Posted on September 21, 2010 at 3:09 AM
In 2003, retail banks could convert their HK dollars into RMB for the first time. Seven years later, we see HK emerging as an offshore RMB center with the growing RMB Eurobond market (RMB bonds issued in Hong Kong) being a key element. The deposit base has jumped spectacularly to Rmb103.7 billion ($15.2 billion) today from a little more than Rmb20 billion in 2007.
Deutsche Bank became the first non-Asian bank to issue an RMB Eurobond last week, with a Rmb500 million ($73 million) deal for China Development Bank, and the first non- bank and corporate deals have also appeared in the past couple of months. RMB convertibility was extended to the corporate sector, with a pilot scheme launched in June 2010 allowing trade between Hong Kong and China to be settled in RMB, rather than US dollars.
In China's domestic bond market, a quota is likely to cap supply of high yielding fixed income products, leaving a fair proportion of demand unfulfilled. Hong Kong's RMB Eurobond market would serve as a buffer in this situation, providing RMB funding for borrowers and improved rates of return for deposit holders.
RMB Eurbond comes with its advantages. RMB Eurobond issue is the quickest way to raise RMB funding with an average time table of 4-6 weeks. It would also eliminate foreign exchange risk for a company with RMB liabilities. While trade can be settled in US dollars, the foreign exchange conversion rates employed onshore can sometimes be inefficient – settling in RMB can result in a more favorable cost of goods. For development and export banks, RMB Eurobonds offer a means to diversify their funding base and build profile. Meanwhile, Chinese state-owned enterprises are looking at this market as an alternative source of financing, provided they can bring proceeds on-shore cheaply.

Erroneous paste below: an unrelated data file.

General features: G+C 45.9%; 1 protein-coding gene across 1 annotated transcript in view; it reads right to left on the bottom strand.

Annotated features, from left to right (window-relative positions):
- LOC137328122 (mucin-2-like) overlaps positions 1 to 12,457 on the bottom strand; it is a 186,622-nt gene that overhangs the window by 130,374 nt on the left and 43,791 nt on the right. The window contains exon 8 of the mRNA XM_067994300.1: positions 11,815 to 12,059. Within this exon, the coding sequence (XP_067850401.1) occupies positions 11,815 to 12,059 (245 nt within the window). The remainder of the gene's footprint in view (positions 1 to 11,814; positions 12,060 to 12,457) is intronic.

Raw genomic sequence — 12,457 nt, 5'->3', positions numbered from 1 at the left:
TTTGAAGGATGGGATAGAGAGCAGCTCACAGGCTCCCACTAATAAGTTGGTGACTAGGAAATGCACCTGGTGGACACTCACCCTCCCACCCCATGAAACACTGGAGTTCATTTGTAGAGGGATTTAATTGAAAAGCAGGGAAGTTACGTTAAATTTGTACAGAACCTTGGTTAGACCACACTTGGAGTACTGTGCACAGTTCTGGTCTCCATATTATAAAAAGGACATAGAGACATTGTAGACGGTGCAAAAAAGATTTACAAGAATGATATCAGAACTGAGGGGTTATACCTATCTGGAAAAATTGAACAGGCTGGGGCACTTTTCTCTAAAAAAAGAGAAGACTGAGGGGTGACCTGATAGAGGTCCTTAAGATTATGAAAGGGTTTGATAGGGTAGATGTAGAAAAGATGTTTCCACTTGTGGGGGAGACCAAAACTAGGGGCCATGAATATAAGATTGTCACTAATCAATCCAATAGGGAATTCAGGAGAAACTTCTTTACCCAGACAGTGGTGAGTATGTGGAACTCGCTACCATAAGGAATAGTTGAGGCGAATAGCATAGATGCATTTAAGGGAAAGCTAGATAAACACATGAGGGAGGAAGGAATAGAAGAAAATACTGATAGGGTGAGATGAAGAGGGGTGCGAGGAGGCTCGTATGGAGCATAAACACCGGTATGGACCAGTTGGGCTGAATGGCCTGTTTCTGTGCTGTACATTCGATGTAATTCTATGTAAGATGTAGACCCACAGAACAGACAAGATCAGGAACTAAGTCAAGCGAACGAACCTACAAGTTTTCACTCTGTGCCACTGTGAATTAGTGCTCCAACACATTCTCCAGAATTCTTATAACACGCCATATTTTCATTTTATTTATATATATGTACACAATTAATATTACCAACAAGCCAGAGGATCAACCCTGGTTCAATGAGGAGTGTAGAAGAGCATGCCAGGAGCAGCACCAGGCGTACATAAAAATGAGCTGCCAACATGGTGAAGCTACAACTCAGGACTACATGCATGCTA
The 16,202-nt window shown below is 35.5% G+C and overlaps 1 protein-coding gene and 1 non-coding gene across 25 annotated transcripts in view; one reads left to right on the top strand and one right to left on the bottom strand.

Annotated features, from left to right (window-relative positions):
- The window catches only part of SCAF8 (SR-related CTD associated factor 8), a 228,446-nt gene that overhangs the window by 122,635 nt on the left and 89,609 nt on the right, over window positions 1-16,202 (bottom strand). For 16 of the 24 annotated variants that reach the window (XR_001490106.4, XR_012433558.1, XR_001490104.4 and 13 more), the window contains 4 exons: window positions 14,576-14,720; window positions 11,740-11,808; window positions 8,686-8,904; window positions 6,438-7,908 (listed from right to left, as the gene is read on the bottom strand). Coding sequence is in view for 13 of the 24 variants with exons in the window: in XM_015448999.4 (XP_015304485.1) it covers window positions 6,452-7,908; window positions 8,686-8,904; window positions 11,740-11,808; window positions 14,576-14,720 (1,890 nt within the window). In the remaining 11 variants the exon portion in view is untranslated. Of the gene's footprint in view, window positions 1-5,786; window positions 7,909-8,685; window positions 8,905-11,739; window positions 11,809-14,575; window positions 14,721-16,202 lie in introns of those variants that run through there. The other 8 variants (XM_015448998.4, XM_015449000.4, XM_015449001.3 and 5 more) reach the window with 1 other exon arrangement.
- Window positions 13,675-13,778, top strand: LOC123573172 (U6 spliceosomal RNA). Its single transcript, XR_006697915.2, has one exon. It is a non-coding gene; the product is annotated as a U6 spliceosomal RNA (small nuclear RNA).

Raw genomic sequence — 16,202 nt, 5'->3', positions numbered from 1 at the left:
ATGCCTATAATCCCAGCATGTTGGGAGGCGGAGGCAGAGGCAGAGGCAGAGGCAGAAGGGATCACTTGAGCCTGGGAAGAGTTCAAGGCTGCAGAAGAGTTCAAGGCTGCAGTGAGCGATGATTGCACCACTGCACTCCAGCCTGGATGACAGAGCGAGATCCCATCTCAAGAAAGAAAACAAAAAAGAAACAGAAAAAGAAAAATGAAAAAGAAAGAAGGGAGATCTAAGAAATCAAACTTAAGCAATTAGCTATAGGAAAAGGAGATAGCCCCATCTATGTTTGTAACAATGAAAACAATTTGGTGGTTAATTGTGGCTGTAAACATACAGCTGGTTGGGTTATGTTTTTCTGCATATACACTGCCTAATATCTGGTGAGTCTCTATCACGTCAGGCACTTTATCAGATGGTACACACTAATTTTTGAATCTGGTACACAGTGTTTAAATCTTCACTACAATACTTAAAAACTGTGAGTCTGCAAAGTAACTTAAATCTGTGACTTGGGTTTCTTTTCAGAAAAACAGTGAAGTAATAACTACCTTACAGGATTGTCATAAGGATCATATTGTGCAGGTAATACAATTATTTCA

For bond issuers looking to convert RMB proceeds into US dollars, there is an interesting difference between the conversion rates of the dollar in the domestic Chinese market and dollar in HK market. Because demand for RMB in Hong Kong is greater, the latter is currently trading at a slight premium to dollar, meaning borrowers get more US dollars for converting their RMB than what they would on-shore in China. If issuers wish to send RMB proceeds to the mainland, an approval by the State Administration of Foreign Exchange (SAFE) is required, (which can be obtained) provided certain criteria are met.
Despite the rise of RMB Eurobond market, experts state that there would be the parallel existence of the HK dollar market, which is likely to stay as long as the HK dollar exists.
The steady supply of government RMB Eurobond issuance to date suggests that officials are serious about developing this market and creating a benchmark yield curve. Ever-increasing deal sizes and tenors ensure the correct foundations are being laid to encourage participation by a broader range of issuers.
It can be concluded that there is significant potential for Hong Kong's RMB deposit base to grow with the demand for RMB Eurobonds.
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